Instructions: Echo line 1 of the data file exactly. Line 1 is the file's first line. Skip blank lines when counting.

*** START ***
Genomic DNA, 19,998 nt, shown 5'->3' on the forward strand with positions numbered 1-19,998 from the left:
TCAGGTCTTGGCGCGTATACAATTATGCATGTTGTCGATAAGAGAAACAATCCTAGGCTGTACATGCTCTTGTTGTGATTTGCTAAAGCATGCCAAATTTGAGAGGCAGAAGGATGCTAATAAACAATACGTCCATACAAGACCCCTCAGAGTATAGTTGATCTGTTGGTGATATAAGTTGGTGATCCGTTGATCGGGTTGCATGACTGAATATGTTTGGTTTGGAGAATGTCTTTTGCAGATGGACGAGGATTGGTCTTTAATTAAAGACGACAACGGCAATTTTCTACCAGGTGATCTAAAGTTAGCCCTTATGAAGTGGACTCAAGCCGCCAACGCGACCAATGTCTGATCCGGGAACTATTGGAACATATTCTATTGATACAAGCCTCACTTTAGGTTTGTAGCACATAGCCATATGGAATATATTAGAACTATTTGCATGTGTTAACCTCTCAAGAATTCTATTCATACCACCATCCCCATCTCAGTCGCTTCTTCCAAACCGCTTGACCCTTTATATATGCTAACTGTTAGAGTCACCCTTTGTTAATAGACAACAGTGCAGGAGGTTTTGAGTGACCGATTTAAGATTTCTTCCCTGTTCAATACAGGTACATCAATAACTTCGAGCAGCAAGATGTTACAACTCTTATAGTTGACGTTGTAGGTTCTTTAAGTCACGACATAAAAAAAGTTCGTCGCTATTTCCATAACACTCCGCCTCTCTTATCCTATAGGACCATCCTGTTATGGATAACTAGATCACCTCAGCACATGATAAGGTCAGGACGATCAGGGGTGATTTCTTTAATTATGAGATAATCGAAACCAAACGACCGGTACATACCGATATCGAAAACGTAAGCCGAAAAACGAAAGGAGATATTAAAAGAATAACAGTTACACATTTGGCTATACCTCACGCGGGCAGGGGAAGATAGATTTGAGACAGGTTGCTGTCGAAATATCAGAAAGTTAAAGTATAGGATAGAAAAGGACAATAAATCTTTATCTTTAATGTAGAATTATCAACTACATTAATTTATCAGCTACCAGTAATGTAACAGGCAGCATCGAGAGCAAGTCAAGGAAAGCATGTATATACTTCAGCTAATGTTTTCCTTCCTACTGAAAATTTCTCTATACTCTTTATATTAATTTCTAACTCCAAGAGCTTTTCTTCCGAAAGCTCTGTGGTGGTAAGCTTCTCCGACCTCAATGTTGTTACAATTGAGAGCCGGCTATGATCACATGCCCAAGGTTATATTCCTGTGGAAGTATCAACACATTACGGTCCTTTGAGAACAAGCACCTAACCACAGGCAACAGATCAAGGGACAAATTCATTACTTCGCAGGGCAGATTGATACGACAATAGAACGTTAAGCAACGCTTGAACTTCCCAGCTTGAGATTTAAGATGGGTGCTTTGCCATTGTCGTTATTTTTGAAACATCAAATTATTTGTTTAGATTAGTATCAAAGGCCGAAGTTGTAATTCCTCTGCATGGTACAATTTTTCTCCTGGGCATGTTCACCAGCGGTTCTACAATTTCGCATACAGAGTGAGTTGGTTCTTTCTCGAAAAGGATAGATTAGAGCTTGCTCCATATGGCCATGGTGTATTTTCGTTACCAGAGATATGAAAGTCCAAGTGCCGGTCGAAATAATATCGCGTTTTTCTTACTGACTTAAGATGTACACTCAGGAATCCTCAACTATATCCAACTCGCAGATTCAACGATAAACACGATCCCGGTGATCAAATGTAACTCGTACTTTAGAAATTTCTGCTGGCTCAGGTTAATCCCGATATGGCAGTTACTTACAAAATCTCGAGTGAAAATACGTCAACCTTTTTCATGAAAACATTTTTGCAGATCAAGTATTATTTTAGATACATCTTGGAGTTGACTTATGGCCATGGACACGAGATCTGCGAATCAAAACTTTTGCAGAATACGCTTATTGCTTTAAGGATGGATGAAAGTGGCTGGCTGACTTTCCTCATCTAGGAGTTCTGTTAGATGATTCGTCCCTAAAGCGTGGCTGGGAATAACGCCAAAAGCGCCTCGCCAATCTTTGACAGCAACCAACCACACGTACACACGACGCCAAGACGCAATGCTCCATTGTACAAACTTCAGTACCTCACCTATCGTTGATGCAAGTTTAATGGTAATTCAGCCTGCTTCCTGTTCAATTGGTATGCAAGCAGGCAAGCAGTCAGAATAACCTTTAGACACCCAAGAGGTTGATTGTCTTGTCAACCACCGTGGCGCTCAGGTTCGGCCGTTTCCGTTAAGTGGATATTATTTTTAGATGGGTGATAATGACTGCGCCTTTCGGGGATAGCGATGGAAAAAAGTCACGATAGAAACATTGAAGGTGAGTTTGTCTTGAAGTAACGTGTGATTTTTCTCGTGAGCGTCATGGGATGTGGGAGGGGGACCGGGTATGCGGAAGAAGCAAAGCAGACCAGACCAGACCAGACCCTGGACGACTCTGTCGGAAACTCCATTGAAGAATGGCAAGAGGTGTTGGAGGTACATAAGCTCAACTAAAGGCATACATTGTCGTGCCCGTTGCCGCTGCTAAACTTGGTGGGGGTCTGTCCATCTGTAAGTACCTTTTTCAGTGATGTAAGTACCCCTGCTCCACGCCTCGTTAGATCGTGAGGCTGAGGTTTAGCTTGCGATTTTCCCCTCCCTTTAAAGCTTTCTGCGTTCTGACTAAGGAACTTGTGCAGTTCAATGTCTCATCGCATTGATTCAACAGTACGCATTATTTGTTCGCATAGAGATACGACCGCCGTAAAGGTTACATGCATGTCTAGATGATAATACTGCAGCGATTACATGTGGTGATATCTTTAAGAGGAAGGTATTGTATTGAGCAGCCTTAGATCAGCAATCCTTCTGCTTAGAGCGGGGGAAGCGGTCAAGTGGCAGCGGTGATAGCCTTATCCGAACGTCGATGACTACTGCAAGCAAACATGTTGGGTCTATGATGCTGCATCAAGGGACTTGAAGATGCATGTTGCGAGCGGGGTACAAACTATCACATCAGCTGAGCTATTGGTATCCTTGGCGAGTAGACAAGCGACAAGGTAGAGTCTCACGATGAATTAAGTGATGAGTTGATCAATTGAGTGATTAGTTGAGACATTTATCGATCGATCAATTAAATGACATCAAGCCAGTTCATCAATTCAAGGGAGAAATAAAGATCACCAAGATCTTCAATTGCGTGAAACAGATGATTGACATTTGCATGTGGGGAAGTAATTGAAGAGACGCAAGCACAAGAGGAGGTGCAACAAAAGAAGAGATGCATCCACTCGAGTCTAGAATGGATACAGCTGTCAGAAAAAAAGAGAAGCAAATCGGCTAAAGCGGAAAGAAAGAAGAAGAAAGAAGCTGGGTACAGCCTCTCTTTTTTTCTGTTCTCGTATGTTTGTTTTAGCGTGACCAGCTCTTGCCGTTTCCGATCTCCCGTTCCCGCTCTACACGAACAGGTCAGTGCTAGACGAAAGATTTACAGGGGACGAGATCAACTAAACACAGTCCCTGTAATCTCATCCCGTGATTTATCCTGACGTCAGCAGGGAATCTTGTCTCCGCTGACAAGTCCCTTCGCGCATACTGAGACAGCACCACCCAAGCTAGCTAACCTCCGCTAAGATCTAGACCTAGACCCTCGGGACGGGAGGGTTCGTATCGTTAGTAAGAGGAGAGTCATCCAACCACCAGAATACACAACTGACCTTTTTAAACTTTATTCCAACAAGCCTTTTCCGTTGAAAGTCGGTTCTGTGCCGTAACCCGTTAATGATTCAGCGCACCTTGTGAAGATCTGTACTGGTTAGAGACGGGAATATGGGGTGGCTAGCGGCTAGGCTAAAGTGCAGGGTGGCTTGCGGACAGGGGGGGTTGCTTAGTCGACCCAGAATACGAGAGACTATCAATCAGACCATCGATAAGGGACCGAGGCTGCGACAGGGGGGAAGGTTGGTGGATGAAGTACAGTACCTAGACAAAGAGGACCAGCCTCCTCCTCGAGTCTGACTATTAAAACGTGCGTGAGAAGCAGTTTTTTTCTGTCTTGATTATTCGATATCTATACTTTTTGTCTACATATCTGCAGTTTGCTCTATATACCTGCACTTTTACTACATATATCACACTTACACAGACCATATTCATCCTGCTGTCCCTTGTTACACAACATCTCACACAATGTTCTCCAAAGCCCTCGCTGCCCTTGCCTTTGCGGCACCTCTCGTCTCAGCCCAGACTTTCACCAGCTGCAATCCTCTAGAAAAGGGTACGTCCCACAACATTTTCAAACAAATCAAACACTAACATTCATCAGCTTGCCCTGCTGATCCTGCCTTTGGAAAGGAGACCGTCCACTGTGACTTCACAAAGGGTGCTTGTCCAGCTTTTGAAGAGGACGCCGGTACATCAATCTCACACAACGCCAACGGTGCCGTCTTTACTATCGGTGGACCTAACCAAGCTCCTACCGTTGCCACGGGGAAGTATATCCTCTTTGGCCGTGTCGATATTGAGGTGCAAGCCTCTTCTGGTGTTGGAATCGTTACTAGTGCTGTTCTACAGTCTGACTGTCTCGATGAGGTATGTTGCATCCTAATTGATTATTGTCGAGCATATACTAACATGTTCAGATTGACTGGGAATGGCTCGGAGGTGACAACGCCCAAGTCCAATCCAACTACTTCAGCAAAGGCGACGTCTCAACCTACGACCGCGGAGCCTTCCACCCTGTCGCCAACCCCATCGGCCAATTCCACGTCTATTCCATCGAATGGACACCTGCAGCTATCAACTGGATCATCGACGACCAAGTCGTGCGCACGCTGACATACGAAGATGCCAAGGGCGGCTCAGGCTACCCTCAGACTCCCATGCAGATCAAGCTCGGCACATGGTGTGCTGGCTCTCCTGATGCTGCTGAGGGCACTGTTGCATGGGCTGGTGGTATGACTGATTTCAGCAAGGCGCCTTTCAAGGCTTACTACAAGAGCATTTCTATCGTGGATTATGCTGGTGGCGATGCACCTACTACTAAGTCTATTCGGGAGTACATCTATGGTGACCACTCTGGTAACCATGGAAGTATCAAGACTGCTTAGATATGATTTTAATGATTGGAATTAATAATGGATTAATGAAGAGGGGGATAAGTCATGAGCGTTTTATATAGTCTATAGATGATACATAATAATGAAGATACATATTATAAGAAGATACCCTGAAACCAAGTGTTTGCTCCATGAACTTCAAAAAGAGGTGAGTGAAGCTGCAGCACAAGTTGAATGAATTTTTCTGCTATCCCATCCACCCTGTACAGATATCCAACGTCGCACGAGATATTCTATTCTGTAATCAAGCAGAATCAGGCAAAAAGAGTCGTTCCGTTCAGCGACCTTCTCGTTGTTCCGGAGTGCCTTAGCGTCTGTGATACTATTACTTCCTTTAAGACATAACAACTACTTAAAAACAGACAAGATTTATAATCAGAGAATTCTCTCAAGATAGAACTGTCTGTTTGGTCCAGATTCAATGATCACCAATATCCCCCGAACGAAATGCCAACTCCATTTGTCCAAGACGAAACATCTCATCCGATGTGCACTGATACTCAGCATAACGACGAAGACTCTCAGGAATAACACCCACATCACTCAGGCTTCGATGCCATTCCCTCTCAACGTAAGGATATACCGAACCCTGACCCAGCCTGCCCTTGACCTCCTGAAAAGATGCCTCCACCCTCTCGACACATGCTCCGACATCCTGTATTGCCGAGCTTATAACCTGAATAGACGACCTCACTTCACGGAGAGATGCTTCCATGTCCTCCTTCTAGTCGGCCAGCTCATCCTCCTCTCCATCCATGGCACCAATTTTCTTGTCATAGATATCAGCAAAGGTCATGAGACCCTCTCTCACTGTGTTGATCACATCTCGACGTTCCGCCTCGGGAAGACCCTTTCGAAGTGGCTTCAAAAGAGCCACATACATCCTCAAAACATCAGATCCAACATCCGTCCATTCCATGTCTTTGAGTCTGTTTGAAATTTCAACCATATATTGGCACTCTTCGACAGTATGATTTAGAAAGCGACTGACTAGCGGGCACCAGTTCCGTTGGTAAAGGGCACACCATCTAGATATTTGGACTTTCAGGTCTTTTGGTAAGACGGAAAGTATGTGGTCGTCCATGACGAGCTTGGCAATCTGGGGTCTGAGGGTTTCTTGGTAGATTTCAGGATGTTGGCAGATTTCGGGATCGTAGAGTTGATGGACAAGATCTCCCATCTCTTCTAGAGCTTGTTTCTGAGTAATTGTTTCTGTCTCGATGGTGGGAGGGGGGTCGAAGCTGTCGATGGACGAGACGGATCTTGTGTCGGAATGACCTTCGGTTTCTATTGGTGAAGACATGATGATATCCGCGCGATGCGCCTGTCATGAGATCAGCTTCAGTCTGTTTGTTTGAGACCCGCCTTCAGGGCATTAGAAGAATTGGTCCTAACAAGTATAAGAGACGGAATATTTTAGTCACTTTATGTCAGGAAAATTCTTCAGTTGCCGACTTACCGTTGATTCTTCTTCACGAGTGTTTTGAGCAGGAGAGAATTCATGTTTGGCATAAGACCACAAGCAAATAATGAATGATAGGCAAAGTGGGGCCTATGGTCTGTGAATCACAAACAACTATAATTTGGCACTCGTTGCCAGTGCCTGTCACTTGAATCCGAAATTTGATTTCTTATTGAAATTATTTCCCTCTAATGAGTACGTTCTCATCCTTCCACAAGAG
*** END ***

Genomic DNA, 19,998 nt, shown 5'->3' on the forward strand with positions numbered 1-19,998 from the left: